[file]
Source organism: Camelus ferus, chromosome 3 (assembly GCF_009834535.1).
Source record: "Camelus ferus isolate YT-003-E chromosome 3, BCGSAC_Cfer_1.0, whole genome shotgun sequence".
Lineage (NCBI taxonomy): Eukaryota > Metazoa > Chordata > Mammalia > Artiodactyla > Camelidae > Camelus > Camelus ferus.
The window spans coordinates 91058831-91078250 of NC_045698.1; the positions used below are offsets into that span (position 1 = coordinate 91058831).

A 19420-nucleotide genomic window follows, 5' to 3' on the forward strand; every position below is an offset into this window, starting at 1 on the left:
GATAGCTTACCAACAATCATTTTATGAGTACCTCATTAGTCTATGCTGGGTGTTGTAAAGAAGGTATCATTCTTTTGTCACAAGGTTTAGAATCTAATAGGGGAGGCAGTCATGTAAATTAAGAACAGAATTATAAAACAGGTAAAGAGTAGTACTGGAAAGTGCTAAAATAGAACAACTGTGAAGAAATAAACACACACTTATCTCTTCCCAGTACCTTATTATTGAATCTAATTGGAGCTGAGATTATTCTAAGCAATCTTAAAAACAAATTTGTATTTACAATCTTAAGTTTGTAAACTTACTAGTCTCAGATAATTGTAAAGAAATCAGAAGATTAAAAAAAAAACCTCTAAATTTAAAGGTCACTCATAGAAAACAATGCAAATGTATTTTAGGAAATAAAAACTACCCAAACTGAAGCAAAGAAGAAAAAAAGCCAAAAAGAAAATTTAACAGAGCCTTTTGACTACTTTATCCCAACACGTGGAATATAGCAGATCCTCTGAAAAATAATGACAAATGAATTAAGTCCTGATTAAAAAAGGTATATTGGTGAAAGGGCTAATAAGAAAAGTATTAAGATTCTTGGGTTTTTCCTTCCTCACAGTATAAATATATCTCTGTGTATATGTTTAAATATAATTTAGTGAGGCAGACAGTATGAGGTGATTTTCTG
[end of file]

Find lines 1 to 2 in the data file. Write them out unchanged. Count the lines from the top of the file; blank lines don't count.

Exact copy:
Source organism: Camelus ferus, chromosome 3 (assembly GCF_009834535.1).
Source record: "Camelus ferus isolate YT-003-E chromosome 3, BCGSAC_Cfer_1.0, whole genome shotgun sequence".